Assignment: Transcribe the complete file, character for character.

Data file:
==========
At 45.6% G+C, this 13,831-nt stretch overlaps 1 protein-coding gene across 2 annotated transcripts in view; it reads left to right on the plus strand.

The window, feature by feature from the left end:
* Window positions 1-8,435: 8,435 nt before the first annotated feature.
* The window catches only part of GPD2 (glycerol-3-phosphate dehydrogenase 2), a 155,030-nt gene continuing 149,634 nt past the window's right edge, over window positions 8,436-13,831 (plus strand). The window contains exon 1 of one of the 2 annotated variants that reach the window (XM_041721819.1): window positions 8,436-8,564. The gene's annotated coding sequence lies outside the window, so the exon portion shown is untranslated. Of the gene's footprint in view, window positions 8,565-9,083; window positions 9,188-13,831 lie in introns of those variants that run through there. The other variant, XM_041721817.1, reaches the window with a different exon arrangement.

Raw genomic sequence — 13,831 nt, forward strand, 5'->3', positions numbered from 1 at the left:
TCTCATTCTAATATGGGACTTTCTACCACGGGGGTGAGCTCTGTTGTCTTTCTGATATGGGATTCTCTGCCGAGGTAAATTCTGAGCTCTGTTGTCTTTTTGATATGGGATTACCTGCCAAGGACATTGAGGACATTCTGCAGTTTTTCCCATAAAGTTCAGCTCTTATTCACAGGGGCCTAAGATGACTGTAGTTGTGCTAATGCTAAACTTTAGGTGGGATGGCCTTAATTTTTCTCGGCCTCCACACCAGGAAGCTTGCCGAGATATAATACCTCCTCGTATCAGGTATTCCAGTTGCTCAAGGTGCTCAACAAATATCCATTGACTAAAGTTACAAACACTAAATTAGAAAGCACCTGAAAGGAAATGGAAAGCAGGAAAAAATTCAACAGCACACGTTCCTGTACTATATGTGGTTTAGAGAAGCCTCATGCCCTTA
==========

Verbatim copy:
At 45.6% G+C, this 13,831-nt stretch overlaps 1 protein-coding gene across 2 annotated transcripts in view; it reads left to right on the plus strand.

The window, feature by feature from the left end:
* Window positions 1-8,435: 8,435 nt before the first annotated feature.
* The window catches only part of GPD2 (glycerol-3-phosphate dehydrogenase 2), a 155,030-nt gene continuing 149,634 nt past the window's right edge, over window positions 8,436-13,831 (plus strand). The window contains exon 1 of one of the 2 annotated variants that reach the window (XM_041721819.1): window positions 8,436-8,564. The gene's annotated coding sequence lies outside the window, so the exon portion shown is untranslated. Of the gene's footprint in view, window positions 8,565-9,083; window positions 9,188-13,831 lie in introns of those variants that run through there. The other variant, XM_041721817.1, reaches the window with a different exon arrangement.

Raw genomic sequence — 13,831 nt, forward strand, 5'->3', positions numbered from 1 at the left:
TCTCATTCTAATATGGGACTTTCTACCACGGGGGTGAGCTCTGTTGTCTTTCTGATATGGGATTCTCTGCCGAGGTAAATTCTGAGCTCTGTTGTCTTTTTGATATGGGATTACCTGCCAAGGACATTGAGGACATTCTGCAGTTTTTCCCATAAAGTTCAGCTCTTATTCACAGGGGCCTAAGATGACTGTAGTTGTGCTAATGCTAAACTTTAGGTGGGATGGCCTTAATTTTTCTCGGCCTCCACACCAGGAAGCTTGCCGAGATATAATACCTCCTCGTATCAGGTATTCCAGTTGCTCAAGGTGCTCAACAAATATCCATTGACTAAAGTTACAAACACTAAATTAGAAAGCACCTGAAAGGAAATGGAAAGCAGGAAAAAATTCAACAGCACACGTTCCTGTACTATATGTGGTTTAGAGAAGCCTCATGCCCTTA